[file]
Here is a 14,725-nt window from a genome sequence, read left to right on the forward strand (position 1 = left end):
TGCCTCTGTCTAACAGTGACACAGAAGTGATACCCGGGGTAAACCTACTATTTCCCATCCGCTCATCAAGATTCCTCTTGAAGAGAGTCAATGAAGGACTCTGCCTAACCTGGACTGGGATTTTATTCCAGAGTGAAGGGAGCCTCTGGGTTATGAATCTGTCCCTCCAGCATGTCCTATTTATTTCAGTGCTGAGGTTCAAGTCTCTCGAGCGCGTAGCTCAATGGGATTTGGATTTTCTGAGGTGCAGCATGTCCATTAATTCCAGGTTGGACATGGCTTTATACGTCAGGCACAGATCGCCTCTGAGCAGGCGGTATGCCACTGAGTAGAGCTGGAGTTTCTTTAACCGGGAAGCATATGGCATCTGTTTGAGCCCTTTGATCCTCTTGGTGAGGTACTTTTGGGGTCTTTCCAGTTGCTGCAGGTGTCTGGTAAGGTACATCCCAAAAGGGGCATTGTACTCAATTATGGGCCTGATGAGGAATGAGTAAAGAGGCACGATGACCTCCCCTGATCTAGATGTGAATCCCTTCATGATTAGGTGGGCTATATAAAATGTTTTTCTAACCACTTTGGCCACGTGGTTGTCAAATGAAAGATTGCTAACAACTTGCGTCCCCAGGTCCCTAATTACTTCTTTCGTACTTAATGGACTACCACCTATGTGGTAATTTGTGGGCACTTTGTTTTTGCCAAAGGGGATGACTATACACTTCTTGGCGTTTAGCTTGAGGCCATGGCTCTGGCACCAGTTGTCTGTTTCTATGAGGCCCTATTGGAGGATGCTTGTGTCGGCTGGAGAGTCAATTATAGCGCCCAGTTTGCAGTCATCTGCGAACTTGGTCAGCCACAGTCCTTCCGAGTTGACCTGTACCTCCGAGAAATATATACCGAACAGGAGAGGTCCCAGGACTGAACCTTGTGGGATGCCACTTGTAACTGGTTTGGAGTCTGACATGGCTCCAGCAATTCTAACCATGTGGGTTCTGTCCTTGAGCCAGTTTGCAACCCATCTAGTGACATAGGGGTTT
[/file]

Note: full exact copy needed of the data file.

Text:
Here is a 14,725-nt window from a genome sequence, read left to right on the forward strand (position 1 = left end):
TGCCTCTGTCTAACAGTGACACAGAAGTGATACCCGGGGTAAACCTACTATTTCCCATCCGCTCATCAAGATTCCTCTTGAAGAGAGTCAATGAAGGACTCTGCCTAACCTGGACTGGGATTTTATTCCAGAGTGAAGGGAGCCTCTGGGTTATGAATCTGTCCCTCCAGCATGTCCTATTTATTTCAGTGCTGAGGTTCAAGTCTCTCGAGCGCGTAGCTCAATGGGATTTGGATTTTCTGAGGTGCAGCATGTCCATTAATTCCAGGTTGGACATGGCTTTATACGTCAGGCACAGATCGCCTCTGAGCAGGCGGTATGCCACTGAGTAGAGCTGGAGTTTCTTTAACCGGGAAGCATATGGCATCTGTTTGAGCCCTTTGATCCTCTTGGTGAGGTACTTTTGGGGTCTTTCCAGTTGCTGCAGGTGTCTGGTAAGGTACATCCCAAAAGGGGCATTGTACTCAATTATGGGCCTGATGAGGAATGAGTAAAGAGGCACGATGACCTCCCCTGATCTAGATGTGAATCCCTTCATGATTAGGTGGGCTATATAAAATGTTTTTCTAACCACTTTGGCCACGTGGTTGTCAAATGAAAGATTGCTAACAACTTGCGTCCCCAGGTCCCTAATTACTTCTTTCGTACTTAATGGACTACCACCTATGTGGTAATTTGTGGGCACTTTGTTTTTGCCAAAGGGGATGACTATACACTTCTTGGCGTTTAGCTTGAGGCCATGGCTCTGGCACCAGTTGTCTGTTTCTATGAGGCCCTATTGGAGGATGCTTGTGTCGGCTGGAGAGTCAATTATAGCGCCCAGTTTGCAGTCATCTGCGAACTTGGTCAGCCACAGTCCTTCCGAGTTGACCTGTACCTCCGAGAAATATATACCGAACAGGAGAGGTCCCAGGACTGAACCTTGTGGGATGCCACTTGTAACTGGTTTGGAGTCTGACATGGCTCCAGCAATTCTAACCATGTGGGTTCTGTCCTTGAGCCAGTTTGCAACCCATCTAGTGACATAGGGGTTT